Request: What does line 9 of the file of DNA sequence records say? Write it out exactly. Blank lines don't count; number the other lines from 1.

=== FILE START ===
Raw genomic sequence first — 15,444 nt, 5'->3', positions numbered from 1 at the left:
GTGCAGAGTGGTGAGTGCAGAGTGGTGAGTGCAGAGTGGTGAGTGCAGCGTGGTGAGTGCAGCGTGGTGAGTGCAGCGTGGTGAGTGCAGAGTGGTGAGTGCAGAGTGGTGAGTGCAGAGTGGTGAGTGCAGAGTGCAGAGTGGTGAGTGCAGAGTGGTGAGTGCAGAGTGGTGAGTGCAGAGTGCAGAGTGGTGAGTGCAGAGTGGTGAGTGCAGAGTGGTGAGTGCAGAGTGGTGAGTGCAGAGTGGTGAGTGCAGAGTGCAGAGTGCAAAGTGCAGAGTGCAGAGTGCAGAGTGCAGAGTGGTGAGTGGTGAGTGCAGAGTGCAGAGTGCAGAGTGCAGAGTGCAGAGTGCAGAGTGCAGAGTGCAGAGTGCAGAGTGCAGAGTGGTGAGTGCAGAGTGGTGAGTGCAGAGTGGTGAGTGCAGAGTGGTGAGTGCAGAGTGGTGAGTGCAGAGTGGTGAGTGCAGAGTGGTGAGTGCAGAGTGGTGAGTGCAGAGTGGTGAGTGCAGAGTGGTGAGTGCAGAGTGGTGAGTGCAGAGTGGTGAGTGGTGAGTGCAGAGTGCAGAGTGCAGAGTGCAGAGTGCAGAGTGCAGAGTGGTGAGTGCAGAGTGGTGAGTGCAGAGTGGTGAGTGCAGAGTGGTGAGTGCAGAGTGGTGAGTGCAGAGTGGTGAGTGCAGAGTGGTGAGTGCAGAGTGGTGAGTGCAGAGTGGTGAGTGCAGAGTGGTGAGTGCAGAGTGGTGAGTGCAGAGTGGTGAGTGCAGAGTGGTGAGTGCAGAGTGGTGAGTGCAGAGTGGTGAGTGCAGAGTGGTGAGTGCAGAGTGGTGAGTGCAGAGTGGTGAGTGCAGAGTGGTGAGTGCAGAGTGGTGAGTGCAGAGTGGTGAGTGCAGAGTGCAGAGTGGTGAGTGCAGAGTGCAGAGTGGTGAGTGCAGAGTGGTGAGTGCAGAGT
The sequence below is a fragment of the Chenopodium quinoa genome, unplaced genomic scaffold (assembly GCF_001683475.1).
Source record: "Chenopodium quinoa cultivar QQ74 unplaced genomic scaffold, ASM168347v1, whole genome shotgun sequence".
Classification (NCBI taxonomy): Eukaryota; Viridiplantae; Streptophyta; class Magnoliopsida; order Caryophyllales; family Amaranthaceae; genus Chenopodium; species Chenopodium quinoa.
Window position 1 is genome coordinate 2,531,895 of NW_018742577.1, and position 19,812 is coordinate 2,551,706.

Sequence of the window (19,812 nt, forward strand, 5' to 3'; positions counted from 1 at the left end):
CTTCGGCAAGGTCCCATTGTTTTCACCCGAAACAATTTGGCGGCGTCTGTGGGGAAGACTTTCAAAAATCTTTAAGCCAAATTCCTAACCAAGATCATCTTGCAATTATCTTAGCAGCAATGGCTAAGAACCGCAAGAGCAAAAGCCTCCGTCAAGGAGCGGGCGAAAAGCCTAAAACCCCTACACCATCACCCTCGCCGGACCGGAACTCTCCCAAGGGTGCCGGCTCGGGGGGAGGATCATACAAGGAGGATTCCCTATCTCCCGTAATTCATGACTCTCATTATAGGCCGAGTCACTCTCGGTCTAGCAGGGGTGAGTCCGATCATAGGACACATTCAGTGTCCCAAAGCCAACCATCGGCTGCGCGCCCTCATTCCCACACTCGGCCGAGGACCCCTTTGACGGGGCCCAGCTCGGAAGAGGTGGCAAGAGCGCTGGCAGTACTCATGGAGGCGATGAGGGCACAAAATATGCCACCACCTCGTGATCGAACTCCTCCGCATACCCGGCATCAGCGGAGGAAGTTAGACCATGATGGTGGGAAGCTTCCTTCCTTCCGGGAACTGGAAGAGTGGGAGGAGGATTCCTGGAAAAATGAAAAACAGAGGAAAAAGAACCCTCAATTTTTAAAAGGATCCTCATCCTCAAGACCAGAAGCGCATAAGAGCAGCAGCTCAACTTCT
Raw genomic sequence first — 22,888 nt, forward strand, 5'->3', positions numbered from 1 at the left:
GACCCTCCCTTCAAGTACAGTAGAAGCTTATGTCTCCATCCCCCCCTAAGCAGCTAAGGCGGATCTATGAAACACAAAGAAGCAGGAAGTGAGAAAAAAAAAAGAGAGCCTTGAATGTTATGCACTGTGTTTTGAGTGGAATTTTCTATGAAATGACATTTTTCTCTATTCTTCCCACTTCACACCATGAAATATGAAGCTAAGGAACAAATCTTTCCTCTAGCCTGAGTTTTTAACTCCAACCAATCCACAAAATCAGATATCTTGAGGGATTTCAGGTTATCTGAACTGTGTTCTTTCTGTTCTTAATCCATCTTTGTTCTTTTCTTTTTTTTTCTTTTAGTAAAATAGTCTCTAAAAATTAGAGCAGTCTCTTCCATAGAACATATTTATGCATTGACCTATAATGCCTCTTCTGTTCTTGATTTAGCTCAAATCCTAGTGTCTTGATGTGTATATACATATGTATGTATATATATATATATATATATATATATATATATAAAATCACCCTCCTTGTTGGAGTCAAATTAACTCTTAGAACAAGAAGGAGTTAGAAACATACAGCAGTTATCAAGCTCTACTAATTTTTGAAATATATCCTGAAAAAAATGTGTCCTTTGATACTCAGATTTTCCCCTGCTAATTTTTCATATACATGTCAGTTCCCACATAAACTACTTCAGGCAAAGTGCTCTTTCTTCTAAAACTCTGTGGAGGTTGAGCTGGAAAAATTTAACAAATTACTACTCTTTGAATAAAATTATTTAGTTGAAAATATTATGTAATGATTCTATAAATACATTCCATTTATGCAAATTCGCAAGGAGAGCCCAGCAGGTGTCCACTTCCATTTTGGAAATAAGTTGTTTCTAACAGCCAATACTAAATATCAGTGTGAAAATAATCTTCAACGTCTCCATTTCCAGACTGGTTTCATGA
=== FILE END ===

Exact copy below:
Raw genomic sequence first — 22,888 nt, forward strand, 5'->3', positions numbered from 1 at the left: